This matter is before the Board based upon two presentments filed by the District Ethics Committee for the Counties of Burlington and Ocean. Both matters involved serious misrepresentations to clients and failure to properly represent the interests of clients. Upon a review of the full record, the Board is satisfied that the conclusions of the Committee in both matters are fully supported by clear and convincing evidence. The offense charged in the first presentment had its inception in April 1970 when Martin A. Heffernan paid respondent a $500 retainer to institute suit against the Commercial Insurance Company. Subsequently respondent prepared a civil complaint captioned "Martin Heffernan v. Commercial Insurance Company". This complaint was never filed and legal proceedings were never initiated. Respondent furnished a copy of this complaint to Mr. Heffernan and falsely represented that he had instituted suit on his behalf. Sometime later, respondent prepared what was purported to be an "Answer" to the phantom complaint. This answer was attributed to a Jersey City law firm. Respondent fabricated this answer to deceive his client into believing that legal proceedings had been instituted and were being processed. In the later part of 1972, respondent prepared a false trial calendar in the Ocean County Court which scheduled the Heffernan matter for hearing on December 4, 1972. A copy of this list was furnished to Mr. Heffernan. This trial calendar was, in reality, an altered copy of a prior court calendar in which respondent blanked out one of the court cases and inserted the nonexistent case of Heffernan v. Commercial Insurance Company, together with a fictitious docket number. On or about December 4, 1972, respondent prepared a letter adjourning the case of Heffernan v. Commercial Insurance Company. Respondent forwarded a copy of this letter to Mr. Heffernan. This letter emanated from the Ocean County Court and bore the signature of then Judge Richard A. Grossman. In actuality this letter was altered by respondent who inserted the name of the imaginery [sic] law suit and assigned a false adjourned date. In early January 1973 respondent altered an actual court calendar for the Ocean County Court covering the dates January 22, 24, and 25, to include the Heffernan case. Respondent gave Mr. Heffernan a copy of this trial list and advised him to be present at the Ocean County Court House on January 25, 1973 at which time his case would allegedly be heard. This was done despite the fact that respondent knew that no suit had been instituted and that the alleged processing of the matter was a sham. At 9:30 a.m. on January 25, 1973 respondent met with Mr. and Mrs. Heffernan at the Ocean County Court House where they waited until noon for the case to be heard. In the early afternoon respondent allegedly called the judge's chambers and then informed the Heffernans that the case would not be heard that day. Subsequently respondent called Mr. Heffernan on almost a daily basis and advised him that the case still had not been reached for hearing. Finally, Mr. Heffernan was informed by his daughter, who was then married to respondent, that respondent had in fact never commenced suit. Prior to this time, on August 19, 1972 respondent was authorized to institute a second suit on behalf of Mr. Heffernan as a claim for personal injuries under a health and accident policy with the Maryland Casualty Company, and was paid another retainer in the amount of $500. This was to be a separate and distinct action although the disability for which payments were sought arose out of the same accident which gave rise to the cause of action against the Commercial Insurance Company. Respondent, for the second time, prepared a civil complaint captioned "Martin A. Heffernan v. Maryland Casualty Company" and furnished a copy to Mr. Heffernan. Once again, despite his representations to the contrary, respondent did not institute any action on this matter. After having been advised of the fact that respondent had filed no pleadings on his behalf, Mr. Heffernan retained different counsel to represent him in both suits. As of that time, approximately three years had elapsed during which respondent claimed to be proceeding with the original action. The recoveries actually received show that the claims were well-founded. The suit against the Commercial Insurance Company was settled without trial for $20,000 plus $100 per week for life and the action against the Maryland Casualty Company was settled out of court for a lump sum payment of $45,000. The second presentment also involved deceptive practices on respondent's part. Peter MacDougall was involved in an automobile accident on January 4, 1968, in which he sustained personal injury. Shortly thereafter, Mr. MacDougall retained respondent to represent him. On December 2, 1969, respondent filed a complaint on behalf of Mr. MacDougall. Early in 1971, respondent contacted MacDougall and advised him that the case could be settled for about $2,500.00. MacDougall refused the settlement offer. Notwithstanding MacDougall's refusal, respondent settled the case for $2,250.00 and the case was dismissed with prejudice by the trial judge. Respondent never communicated to MacDougall the fact that the case had been settled. MacDougall continued to attempt to contact respondent to urge him to move the case to trial. Finally, MacDougall became exasperated by respondent's apparent inability to move the case. In October 1971, he arranged to have Frank Pelliccia, Esq. substituted as attorney. Respondent signed the substitution of attorney, but did not disclose to Pelliccia that the case had been settled. Subsequently Mr. Pelliccia learned from the Court that the matter had been settled and dismissed. Mr. Pelliccia's attempt to have the matter reopened was unsuccessful. Respondent failed to cooperate with the Committee in its investigation of the MacDougall complaint and was suspended from the practice of law by Order of the Supreme Court effective December 10, 1975. CONCLUSION AND RECOMMENDATION The Board finds that respondent has engaged in serious violations of the Code of Professional Responsibility, i.e. DR 1-102(A)(3) and (4); DR 7-101(A)(1) and (2) and DR 7-102(A)(5). In both matters respondent's actions were inexcusable and reflect on the competency and integrity of the entire bar. In order that the public be protected from further serious transgressions on the part of respondent, the Board recommends that he be disbarred.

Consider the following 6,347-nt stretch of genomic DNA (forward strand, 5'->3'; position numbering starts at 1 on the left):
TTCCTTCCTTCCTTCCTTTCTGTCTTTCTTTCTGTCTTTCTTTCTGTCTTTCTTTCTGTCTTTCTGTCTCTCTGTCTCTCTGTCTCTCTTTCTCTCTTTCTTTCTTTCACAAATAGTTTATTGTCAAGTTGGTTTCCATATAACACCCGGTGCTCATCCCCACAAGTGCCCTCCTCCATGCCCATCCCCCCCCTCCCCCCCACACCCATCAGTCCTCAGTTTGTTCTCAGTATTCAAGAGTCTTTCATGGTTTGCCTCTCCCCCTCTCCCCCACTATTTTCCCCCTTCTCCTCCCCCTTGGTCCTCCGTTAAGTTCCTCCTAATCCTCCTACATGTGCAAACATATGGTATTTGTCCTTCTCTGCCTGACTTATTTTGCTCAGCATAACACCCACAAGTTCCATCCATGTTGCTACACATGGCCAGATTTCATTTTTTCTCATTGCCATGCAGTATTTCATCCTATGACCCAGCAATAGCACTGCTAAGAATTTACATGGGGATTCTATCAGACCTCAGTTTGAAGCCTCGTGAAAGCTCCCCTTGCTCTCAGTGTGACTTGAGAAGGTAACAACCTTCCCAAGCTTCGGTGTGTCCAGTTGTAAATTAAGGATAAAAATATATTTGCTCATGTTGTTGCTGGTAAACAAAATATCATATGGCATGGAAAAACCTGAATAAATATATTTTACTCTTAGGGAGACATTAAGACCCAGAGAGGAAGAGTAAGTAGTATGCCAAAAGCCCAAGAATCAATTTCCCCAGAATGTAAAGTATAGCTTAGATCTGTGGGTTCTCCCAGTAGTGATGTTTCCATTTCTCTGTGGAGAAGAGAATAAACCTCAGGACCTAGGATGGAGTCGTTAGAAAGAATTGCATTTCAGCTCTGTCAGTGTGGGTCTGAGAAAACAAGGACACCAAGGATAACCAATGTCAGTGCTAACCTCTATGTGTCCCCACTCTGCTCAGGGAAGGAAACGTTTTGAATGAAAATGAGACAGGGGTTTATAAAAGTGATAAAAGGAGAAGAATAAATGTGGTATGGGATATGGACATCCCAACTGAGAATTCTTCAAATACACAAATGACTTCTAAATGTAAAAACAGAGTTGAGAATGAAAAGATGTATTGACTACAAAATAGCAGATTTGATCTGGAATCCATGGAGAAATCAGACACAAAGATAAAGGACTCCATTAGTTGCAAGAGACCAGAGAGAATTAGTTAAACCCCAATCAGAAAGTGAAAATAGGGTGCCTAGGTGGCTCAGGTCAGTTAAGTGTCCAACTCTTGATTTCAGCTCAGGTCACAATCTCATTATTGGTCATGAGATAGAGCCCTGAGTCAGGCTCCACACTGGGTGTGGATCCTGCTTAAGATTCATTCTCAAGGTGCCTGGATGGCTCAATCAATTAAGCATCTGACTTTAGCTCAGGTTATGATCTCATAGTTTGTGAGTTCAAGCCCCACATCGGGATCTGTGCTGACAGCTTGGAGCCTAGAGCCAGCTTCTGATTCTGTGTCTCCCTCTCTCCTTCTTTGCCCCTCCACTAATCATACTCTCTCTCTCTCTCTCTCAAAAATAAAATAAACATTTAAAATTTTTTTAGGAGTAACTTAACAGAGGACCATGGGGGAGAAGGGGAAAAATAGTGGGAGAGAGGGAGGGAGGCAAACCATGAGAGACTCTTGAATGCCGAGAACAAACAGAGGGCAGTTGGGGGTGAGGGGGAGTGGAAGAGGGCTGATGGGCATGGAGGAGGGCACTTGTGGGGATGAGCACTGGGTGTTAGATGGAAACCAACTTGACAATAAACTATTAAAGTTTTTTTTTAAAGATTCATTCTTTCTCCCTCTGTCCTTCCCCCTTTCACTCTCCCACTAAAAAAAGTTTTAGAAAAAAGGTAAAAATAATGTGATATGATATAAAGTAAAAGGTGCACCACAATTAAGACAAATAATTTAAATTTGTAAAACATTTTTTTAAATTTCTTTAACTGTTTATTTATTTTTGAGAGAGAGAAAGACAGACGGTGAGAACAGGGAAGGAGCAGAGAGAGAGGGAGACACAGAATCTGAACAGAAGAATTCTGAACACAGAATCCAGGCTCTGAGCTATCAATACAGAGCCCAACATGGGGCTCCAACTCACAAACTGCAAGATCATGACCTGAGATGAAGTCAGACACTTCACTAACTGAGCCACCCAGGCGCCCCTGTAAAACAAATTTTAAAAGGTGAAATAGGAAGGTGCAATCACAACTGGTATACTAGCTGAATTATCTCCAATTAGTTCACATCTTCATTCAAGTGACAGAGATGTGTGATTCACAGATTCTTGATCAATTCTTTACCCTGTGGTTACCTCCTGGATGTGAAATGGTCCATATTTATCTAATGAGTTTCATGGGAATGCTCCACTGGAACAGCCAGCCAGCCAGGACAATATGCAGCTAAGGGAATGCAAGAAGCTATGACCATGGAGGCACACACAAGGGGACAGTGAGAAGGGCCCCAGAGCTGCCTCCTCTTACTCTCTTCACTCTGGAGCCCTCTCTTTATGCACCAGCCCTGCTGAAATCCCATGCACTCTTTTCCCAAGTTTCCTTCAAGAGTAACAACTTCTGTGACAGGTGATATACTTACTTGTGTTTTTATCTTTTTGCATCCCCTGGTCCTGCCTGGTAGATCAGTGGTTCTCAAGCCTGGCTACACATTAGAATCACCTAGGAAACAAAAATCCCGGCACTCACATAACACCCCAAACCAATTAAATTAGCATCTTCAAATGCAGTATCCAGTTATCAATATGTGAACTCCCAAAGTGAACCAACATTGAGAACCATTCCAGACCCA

Accordingly, respondent's name is hereby stricken from the rolls.

For disbarment — Chief Justice WILENTZ and Justices SULLIVAN, PASHMAN, CLIFFORD, SCHREIBER, HANDLER and POLLOCK — 7.

Opposed — None.


1000 Characters Remaining reserves the right to edit or remove comments but is under no obligation to do so, or to explain individual moderation decisions.

User Comments

Listed below are the cases that are cited in this Featured Case. Click the citation to see the full text of the cited case. Citations are also linked in the body of the Featured Case.

Cited Cases

  • No Cases Found

Listed below are those cases in which this Featured Case is cited. Click on the case name to see the full text of the citing case.

Citing Cases